Supermarket Symphony Review
Lullabies on BBC World Service (made with Loftus Media)
“Nina Perry has made a remarkable pair of 25-minute documentaries” The Daily Telegraph
Message in a bottle. BBC World Service. (feb 2010)
Open Mic Night – No Electrickery Required (BBC Radio 4, June 2010)
“This was a beautifully produced feature, all rich textures – voices, music, audience noise – composed into poetic layers” Elizabeth Mahoney, The Guardian
Open Mic Night (BBC Radio 4 June 2010)
When musician Matt Sage moved to Oxford, he found himself feeling a tad isolated. "Where are all the bedroom minstrels?" he wondered. It's the sort of question that would only occur to fully fledged bohemians. "I'm one of those", he added, "and I wanted to meet the others."
And so the Catweazle Club in Oxford, the focus of Open Mic Night , was born. This was a beautifully produced feature, all rich textures – voices, music, audience noise – composed into poetic layers. We heard people's comments about the club ("fuzzy, welcoming, improving, inclusive, a little bit kind of shabby glamorous") and that's what the programme was like to listen to, really.
The club's performers ranged from fantastically self-assured ("It's going to be a career because I've realised I can't do anything else") to novice newbies. One noted that he had to perform "in a venue. As opposed to a front room. With the cats watching." Another sounded bruised after another performer stole his act. "He does this striptease with Sufi poetry," he said, fabulously matter of factly.
Performers learned about themselves on stage. A one-time heroin addict began his recovery at the club, reciting poems that were, by his own admission, suicidally grim. "They got the most uproarious laughter," he recalled, and his journey back from the brink began. Elizabeth Mahoney, The Guardian 16.06.2010
Melting Point (BBC Radio 3 November 2009)
'Steering clear of icebergs that look like fairy-tale castles and listening to your feet while climbing snowy mountains are two of the life lessons dispensed in this lyrical evocation of the harsh landscapes of Iceland, Greenland and the Scottish Highlands. You'll also learn the different gradations of ice, hear a wonderful imagining of ancient faces in melting glaciers, and be left tearful by the recitation of the bleakest lullaby you'll ever hear. The soundscape of the haunting rumblings and the tinklings of shifting glaciers,with elegiac folk music adding to the ethereal effect, is like snowflakes dropping gently in your ears' David Crawford - Radio Times.
“a wild adventure into the sounds of nature.” Gillian Reynolds,The Daily Telegraph.
Message in a bottle BBC World Service February 2010
The documentaries corner on the World Service website is a reliable spot to uncover distinctive radio…it also includes Message in a Bottle, a charismatic, gently paced feature about communicating in one of the last truly long-winded ways available. Made by Nina Perry, this was a textbook radio feature: slight, subtle, shot through with atmosphere, texture and compelling voices.
We heard from people living in Orkney, where sending messages in bottles seems to be quite the done thing. "Everyone who's sent one has had a reply," a local man explained. He got a reply to one of his after 23 years.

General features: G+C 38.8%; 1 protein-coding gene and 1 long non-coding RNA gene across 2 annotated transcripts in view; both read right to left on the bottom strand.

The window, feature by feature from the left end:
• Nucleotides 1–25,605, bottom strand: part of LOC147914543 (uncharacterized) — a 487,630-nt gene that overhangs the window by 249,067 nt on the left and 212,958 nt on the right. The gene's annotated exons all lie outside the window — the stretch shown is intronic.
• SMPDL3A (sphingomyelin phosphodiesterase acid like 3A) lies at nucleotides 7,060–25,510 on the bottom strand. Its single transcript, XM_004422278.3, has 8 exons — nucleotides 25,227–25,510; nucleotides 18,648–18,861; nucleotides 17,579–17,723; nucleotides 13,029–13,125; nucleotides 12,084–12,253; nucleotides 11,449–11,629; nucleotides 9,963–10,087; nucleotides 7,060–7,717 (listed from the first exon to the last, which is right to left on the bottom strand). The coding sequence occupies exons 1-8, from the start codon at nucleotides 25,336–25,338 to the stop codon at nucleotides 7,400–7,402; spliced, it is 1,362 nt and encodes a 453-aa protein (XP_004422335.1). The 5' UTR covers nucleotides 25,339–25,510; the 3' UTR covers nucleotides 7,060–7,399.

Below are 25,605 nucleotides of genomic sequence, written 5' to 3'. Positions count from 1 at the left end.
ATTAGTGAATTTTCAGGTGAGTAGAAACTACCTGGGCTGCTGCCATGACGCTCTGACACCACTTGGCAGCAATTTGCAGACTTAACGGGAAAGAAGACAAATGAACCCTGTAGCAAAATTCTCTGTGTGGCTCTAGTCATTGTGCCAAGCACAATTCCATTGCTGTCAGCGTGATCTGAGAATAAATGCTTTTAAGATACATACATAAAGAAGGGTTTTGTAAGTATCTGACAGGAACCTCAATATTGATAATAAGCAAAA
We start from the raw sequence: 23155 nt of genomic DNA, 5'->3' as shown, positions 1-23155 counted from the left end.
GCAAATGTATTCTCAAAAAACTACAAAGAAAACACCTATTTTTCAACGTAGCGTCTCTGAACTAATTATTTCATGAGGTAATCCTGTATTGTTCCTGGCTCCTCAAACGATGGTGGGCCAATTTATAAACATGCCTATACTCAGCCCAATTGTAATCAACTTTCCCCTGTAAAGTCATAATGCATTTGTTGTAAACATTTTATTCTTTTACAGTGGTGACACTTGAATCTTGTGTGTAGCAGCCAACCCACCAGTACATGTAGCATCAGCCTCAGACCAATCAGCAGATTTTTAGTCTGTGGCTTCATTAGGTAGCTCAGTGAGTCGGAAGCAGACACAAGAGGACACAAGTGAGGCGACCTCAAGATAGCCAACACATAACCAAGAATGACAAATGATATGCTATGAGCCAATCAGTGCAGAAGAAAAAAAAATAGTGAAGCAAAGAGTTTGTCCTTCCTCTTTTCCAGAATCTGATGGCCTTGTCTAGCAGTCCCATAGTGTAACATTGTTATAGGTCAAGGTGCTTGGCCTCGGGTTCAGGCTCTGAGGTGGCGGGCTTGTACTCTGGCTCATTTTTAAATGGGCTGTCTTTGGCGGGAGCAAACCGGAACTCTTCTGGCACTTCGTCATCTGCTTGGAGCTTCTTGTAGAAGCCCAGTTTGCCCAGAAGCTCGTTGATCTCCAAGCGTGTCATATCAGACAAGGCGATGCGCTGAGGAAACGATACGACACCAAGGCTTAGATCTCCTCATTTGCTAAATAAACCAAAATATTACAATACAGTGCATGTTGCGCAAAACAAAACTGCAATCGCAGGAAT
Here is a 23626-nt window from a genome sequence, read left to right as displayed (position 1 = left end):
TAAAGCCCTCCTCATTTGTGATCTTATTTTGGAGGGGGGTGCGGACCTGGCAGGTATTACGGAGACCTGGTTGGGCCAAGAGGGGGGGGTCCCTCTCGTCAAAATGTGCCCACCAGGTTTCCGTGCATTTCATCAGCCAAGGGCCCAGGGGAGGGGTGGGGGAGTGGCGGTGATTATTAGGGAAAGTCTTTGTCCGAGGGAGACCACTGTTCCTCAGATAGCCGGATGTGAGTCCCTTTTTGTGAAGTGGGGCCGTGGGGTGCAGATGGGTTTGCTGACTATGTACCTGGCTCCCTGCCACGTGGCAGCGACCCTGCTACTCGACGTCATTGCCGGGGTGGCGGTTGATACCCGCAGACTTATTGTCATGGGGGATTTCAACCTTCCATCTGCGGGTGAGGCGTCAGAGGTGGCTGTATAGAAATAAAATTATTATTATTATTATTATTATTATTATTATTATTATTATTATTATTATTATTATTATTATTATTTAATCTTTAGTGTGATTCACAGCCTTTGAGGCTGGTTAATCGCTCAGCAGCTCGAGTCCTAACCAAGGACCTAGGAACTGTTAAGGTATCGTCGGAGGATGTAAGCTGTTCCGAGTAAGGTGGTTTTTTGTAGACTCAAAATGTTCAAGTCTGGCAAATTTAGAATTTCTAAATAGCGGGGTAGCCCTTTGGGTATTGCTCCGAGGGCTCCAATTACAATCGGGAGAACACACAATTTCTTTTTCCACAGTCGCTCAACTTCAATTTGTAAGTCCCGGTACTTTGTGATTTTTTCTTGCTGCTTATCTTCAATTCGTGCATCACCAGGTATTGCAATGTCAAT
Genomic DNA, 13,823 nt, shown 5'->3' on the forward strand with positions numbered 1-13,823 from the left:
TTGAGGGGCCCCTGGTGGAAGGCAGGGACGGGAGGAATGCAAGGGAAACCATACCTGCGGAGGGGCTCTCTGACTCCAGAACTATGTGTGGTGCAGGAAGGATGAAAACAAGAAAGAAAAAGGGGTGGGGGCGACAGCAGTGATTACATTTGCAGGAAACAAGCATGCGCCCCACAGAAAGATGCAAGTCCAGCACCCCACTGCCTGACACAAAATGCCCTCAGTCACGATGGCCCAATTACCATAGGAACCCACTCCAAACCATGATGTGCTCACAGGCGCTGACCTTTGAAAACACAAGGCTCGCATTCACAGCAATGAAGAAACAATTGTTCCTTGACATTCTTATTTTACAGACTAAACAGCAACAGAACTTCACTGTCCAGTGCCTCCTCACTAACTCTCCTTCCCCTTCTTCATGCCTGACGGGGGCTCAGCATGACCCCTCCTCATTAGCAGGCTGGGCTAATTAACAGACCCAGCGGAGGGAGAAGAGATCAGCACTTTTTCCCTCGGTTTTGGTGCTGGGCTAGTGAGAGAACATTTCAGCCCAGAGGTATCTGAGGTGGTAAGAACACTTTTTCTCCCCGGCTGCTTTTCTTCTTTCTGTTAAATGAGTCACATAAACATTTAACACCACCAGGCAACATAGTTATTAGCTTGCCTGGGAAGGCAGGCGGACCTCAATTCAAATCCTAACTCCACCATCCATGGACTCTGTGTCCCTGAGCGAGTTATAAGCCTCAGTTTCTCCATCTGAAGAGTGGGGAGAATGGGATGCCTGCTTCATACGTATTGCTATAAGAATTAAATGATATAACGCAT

There was history, too, with tales of bottles sent out from St Kilda after a shipwreck brought a sudden and unsustainable new populace to the remote island of just 71 people. Bringing things right up to date, we heard eight-year-old Melissa on Orkney reading a letter from a Norwegian six-year-old that had arrived by chance in a bottle bobbing on a wave.î – Elizabeth Mahoney, The Guardian.
Sounding Post BBC Radio 4 (April 2008)
“one of those programmes that makes radio 4 so delightful..” The Times
“You’ll never look at timber the same way again” Phil Daoust The Guardian.
Sounding Post was nominated for the Prix Europa, Berlin in October 2008.
Mirror Mirror. BBC Radio 4 (June 2007)
“Expect some tricks of the ear…an arresting combination of sound effects with factual subject matter and personal opinion.” The Radio Times
Good Timing. BBC Radio 4 (July 2006)
‘Good Timing’ a composed feature for BBC Radio 4 2006
‘A-one, two, three, four. Nina Perry explores the importance and the sheer satisfaction of the right timing in music, comedy, cooking – and along the way radio. For this is perfect Radio 4 and it’s why Radio 4 is perfect: her idea is intriguing and amusing and engrossing… it’s exquisitely and rhythmically pared to the bone…Funny incidents and stand-up groaners, surprises and the always fascinating sound of people in love with the work they do.’ William Gallagher. The Radio Times
By the coast of Coromandel – BBC Radio 4 2003
‘In Lavinia Murray’s By the Coast of Coromandel – In search of Edward Lear, the nonsense poet’s life was excavated by his creations….This most unconventional biography featured Derek Jacobi as Lear rather drowned out by his characters whose joyous clamour was enhanced by Nina Perry’s captivating music.” The Stage and Television today
Raven's Gate Audio
"Creepy music, whispering voices and a narrator (Paul Panting) who manages to get the right pitch of tone to appeal to adolescents. Horowitz’s gift for vivid visual detail has never been better deployed…perfect for stunning surly teenagers while driving to the countryside, it runs for just over seven hours and is totally gripping." Independent on Sunday